Another Misleading Poll: 12% Don’t Believe Obama Cut Taxes


I heard about this statistic on my drive into work this morning listening to NPR’s Morning Edition, according to a CBS News poll:

12% of Americans don’t believe that the Obama Administration cut taxes last year.

Once I got to work, I did some more research on this because I found it to be extremely troubling.  The data was in fact from a CBS News/New York Times poll, the news article of which is entitled: “Poll Reveals Most Americans Don’t Know They Got a Tax Cut.” Although, if you notice, in the first paragraph of the article, there is a link to the actual poll article (I thought I was already on the page of the poll?), so I click through and I’m greeted with this headline: “Poll: Who Are the Tea Partiers?”

Well, now this changes everything.  A poll of those in the Tea Party will provide much different results than that of all Americans.  And that’s exactly what it is: “44 percent of Tea Party supporters believe Mr. Obama has already raised taxes this past year, while most Americans think the president has kept them the same.” This poll was designed to figure out which people comprise the Tea Party and what they believe, which means that the figure of only 12 percent represents of the Tea Partiers who were polled, not the general population.  This makes much more sense and is also rather relieving.  To think that nearly 90% of all Americans were so completely factually incorrect and in the dark was too much for me to accept.

Although it shows, once again, just how polls can be extremely misleading.  It’s even worse in this case because CBS News made a huge error in stating that this poll of Tea Partiers is indicative of the feelings of all Americans. Perhaps if the Tea Party were a huge section of the population this could be a more reasonable supposition, but according to their own poll, only 18 percent of Americans self-identify with the Tea Party.

As our culture keeps shifting toward placing importance and validity on opinions over facts – going so far as to even discredit facts simply because one doesn’t want to believe the truth (see: climate change, evolution, the definition of torture) – and news organizations more interested in juicy headlines than reporting the new properly, more and more polls will be given way too much weight to their findings.  Remember to always take poll and survey results with very fine grains of salt or investigate them enough to really put the numbers and data in the proper perspective.  At the end of the day, they only gauge public opinion, which doesn’t always reflect reality.

We are all entitled to our own opinions, but like Sen. Al Franken said, “we’re not entitled to our own facts.”



  1. Oddly perhaps, I pretty much agree with you on this one.

    One thing though – the whole issue of Obama’s tax cuts is quite complex and misleading.

    Example: Obama claims, “We cut taxes for 95 percent of working families.”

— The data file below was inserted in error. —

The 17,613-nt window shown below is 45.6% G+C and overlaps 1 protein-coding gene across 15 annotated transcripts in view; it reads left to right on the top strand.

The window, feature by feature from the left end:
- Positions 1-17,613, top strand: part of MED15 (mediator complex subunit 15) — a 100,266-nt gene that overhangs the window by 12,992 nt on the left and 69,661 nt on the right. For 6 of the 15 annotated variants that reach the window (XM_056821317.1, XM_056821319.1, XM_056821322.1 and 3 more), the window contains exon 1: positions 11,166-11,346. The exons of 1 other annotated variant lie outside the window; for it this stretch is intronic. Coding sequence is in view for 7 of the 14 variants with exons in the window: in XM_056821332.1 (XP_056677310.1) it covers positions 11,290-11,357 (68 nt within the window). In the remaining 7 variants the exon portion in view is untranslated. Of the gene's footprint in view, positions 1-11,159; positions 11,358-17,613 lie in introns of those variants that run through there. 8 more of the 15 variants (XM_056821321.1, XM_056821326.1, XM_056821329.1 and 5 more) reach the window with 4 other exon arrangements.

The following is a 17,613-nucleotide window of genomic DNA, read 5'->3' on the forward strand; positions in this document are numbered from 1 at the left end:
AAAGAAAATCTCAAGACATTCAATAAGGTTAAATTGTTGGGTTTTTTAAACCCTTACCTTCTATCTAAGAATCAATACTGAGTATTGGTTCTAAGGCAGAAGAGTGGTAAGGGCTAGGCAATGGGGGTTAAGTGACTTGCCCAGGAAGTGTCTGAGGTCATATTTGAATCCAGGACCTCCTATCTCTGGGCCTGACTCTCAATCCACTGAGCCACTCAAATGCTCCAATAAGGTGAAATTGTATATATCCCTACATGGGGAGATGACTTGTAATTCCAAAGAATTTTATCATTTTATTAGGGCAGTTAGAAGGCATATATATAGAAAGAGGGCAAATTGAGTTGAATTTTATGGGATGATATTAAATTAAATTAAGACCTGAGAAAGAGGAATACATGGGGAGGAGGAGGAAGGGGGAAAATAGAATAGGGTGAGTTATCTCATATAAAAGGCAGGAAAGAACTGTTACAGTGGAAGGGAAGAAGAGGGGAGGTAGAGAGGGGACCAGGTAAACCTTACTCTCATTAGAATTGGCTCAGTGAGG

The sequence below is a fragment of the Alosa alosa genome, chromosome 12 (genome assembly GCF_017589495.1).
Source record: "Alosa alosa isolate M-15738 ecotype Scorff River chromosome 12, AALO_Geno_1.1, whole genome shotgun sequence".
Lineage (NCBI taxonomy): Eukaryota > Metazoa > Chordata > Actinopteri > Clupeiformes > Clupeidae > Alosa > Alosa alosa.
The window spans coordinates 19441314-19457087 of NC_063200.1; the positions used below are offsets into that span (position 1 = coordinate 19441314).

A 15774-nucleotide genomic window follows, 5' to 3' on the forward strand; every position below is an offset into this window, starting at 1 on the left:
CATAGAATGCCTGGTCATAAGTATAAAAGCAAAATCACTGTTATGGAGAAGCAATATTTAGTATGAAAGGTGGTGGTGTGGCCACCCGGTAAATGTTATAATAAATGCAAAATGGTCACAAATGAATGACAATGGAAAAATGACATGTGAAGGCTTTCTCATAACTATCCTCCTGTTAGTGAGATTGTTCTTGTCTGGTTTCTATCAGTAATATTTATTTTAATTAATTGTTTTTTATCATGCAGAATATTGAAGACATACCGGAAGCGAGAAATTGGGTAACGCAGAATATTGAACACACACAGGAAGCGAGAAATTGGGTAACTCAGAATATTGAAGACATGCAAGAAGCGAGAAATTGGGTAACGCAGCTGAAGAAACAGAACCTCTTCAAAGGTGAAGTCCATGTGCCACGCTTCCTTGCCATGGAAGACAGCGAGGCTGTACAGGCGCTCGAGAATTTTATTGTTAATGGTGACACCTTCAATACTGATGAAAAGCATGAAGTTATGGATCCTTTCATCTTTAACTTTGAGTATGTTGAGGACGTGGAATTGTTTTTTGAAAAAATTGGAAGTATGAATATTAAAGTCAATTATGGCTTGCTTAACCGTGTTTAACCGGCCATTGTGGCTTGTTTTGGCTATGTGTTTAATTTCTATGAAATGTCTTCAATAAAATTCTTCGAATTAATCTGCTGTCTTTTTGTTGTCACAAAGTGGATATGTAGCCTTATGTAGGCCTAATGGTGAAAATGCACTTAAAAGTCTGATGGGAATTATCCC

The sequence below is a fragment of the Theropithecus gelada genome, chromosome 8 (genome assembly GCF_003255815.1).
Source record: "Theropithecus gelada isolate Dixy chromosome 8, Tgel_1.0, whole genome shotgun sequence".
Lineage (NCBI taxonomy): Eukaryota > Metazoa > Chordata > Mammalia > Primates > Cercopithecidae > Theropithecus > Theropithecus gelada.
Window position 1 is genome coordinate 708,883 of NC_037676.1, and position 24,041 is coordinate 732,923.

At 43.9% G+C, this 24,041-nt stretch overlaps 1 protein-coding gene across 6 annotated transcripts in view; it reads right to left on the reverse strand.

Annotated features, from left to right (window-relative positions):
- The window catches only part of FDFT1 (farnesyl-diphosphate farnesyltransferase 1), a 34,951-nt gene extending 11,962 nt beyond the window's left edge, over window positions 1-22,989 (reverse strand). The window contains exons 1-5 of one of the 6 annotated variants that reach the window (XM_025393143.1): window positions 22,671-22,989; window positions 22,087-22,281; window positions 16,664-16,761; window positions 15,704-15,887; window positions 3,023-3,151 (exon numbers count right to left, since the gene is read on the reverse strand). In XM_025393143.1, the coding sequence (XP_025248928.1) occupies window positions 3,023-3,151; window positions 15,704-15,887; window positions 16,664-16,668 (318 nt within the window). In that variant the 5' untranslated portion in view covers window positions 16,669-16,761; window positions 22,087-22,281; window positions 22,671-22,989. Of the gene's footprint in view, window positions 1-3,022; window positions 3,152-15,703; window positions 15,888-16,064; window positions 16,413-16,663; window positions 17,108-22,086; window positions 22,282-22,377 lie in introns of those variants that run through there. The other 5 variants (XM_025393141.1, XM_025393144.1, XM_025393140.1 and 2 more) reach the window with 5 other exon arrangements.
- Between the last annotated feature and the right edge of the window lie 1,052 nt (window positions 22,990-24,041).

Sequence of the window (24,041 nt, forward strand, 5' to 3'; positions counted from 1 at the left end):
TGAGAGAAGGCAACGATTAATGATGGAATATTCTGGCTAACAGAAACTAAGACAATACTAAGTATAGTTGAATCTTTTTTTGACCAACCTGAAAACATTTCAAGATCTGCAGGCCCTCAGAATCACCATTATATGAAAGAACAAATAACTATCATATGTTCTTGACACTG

That is highly misleading if not an outright lie. Some working families made too much to qualify for the tax cuts (mine included) and a large number of other working families do not actually pay federal taxes; they get every dime of their withholding back at the end of the year.

    So 95% got a tax cut? Doubtful if one considers the people’s final annual tax burden.

    • Mark this day!

      And taxes will always be complex when the tax code is several inches thick. I still don’t think Obama outright lied at all. If you made too much to qualify for the tax cuts, then you’re not part of the 95% then, are you? You’re part of the other 5%; he never said that the 5% whose taxes weren’t cut weren’t working families.

      He’s definitely phrasing it to sound like just about everyone is getting some money in their pockets – it was the SOTU, of course he’s going to make it sound as great as possible. But, like you point out, not everyone pays taxes because they don’t earn enough – and they can’t make money off the tax cuts – so technically they aren’t really feeling the effects of the tax cuts. Which could explain why some don’t believe that he even cut taxes.

      • I don’t worry about the cuts myself. I am definitely part of the other 5%. My point was that, of the other 95%, many didn’t realize an actual savings so the 95% figure was “highly misleading if not an outright lie.”

        This means – as you’ve alluded to in your reply – that those 12% might bethinking in those terms. I think they are because 10% – 15% sounds about right for the number of Tea Partiers – or any other group these days – who could appreciate the complexities and therefor answer that way legitimately.

        • I think it comes down – again – to being informed on what exactly a tax cut means and how it will actually affect you. My guess is that people just don’t realize how the cuts work and because they didn’t notice that they were bringing home a little bit more per paycheck than before or because they didn’t get some lump sum in the form of a check in the mails, they don’t believe that there actually were any tax cuts. Plus, when you hear $288 Billion in tax cuts, you might figure that’ll equate to a lot per person, but it really doesn’t when spread out. I think politicians always make tax cuts sound like they’re benefiting more people than they actually are – just like they make tax hikes sound like they’re harming more people than they actually are. It’s the political game.

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